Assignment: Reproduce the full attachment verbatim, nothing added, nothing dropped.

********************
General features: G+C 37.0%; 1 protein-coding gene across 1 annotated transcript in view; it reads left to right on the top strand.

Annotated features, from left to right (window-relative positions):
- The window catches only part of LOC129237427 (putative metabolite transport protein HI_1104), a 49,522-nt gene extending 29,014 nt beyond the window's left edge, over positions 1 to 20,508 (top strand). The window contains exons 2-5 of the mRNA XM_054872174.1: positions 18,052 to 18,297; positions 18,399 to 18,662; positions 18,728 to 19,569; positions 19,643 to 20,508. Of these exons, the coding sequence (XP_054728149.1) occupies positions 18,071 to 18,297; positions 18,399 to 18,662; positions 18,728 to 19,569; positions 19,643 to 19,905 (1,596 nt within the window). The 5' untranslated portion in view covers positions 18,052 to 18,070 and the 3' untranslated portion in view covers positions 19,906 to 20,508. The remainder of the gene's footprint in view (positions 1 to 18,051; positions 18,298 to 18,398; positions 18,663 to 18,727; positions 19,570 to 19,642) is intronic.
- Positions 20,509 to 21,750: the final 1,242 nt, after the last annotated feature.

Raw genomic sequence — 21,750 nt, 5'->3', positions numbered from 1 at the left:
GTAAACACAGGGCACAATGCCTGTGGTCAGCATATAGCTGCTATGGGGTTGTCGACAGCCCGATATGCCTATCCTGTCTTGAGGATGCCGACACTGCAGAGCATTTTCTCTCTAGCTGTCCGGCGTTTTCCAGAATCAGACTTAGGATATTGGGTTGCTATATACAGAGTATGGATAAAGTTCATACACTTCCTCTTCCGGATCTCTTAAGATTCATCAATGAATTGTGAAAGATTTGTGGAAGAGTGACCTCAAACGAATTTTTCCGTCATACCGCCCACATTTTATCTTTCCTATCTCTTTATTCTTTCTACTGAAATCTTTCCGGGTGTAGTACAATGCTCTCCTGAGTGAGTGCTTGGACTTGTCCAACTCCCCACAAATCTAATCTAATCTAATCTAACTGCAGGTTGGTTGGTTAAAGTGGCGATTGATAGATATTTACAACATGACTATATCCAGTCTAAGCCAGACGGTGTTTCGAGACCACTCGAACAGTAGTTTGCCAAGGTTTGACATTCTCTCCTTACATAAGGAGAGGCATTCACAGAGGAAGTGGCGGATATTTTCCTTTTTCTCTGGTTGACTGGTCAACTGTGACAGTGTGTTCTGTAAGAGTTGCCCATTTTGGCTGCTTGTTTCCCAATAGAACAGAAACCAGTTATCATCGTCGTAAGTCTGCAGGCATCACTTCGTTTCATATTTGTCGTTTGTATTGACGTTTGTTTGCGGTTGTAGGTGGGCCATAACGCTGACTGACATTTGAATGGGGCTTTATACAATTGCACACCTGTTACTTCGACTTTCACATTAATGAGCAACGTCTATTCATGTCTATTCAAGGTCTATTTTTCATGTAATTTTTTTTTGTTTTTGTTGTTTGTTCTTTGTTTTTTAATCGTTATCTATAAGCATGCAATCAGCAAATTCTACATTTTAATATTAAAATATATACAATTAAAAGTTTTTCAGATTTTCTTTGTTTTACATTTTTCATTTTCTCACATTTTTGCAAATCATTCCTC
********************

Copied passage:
General features: G+C 37.0%; 1 protein-coding gene across 1 annotated transcript in view; it reads left to right on the top strand.

Annotated features, from left to right (window-relative positions):
- The window catches only part of LOC129237427 (putative metabolite transport protein HI_1104), a 49,522-nt gene extending 29,014 nt beyond the window's left edge, over positions 1 to 20,508 (top strand). The window contains exons 2-5 of the mRNA XM_054872174.1: positions 18,052 to 18,297; positions 18,399 to 18,662; positions 18,728 to 19,569; positions 19,643 to 20,508. Of these exons, the coding sequence (XP_054728149.1) occupies positions 18,071 to 18,297; positions 18,399 to 18,662; positions 18,728 to 19,569; positions 19,643 to 19,905 (1,596 nt within the window). The 5' untranslated portion in view covers positions 18,052 to 18,070 and the 3' untranslated portion in view covers positions 19,906 to 20,508. The remainder of the gene's footprint in view (positions 1 to 18,051; positions 18,298 to 18,398; positions 18,663 to 18,727; positions 19,570 to 19,642) is intronic.
- Positions 20,509 to 21,750: the final 1,242 nt, after the last annotated feature.

Raw genomic sequence — 21,750 nt, 5'->3', positions numbered from 1 at the left:
GTAAACACAGGGCACAATGCCTGTGGTCAGCATATAGCTGCTATGGGGTTGTCGACAGCCCGATATGCCTATCCTGTCTTGAGGATGCCGACACTGCAGAGCATTTTCTCTCTAGCTGTCCGGCGTTTTCCAGAATCAGACTTAGGATATTGGGTTGCTATATACAGAGTATGGATAAAGTTCATACACTTCCTCTTCCGGATCTCTTAAGATTCATCAATGAATTGTGAAAGATTTGTGGAAGAGTGACCTCAAACGAATTTTTCCGTCATACCGCCCACATTTTATCTTTCCTATCTCTTTATTCTTTCTACTGAAATCTTTCCGGGTGTAGTACAATGCTCTCCTGAGTGAGTGCTTGGACTTGTCCAACTCCCCACAAATCTAATCTAATCTAATCTAACTGCAGGTTGGTTGGTTAAAGTGGCGATTGATAGATATTTACAACATGACTATATCCAGTCTAAGCCAGACGGTGTTTCGAGACCACTCGAACAGTAGTTTGCCAAGGTTTGACATTCTCTCCTTACATAAGGAGAGGCATTCACAGAGGAAGTGGCGGATATTTTCCTTTTTCTCTGGTTGACTGGTCAACTGTGACAGTGTGTTCTGTAAGAGTTGCCCATTTTGGCTGCTTGTTTCCCAATAGAACAGAAACCAGTTATCATCGTCGTAAGTCTGCAGGCATCACTTCGTTTCATATTTGTCGTTTGTATTGACGTTTGTTTGCGGTTGTAGGTGGGCCATAACGCTGACTGACATTTGAATGGGGCTTTATACAATTGCACACCTGTTACTTCGACTTTCACATTAATGAGCAACGTCTATTCATGTCTATTCAAGGTCTATTTTTCATGTAATTTTTTTTTGTTTTTGTTGTTTGTTCTTTGTTTTTTAATCGTTATCTATAAGCATGCAATCAGCAAATTCTACATTTTAATATTAAAATATATACAATTAAAAGTTTTTCAGATTTTCTTTGTTTTACATTTTTCATTTTCTCACATTTTTGCAAATCATTCCTC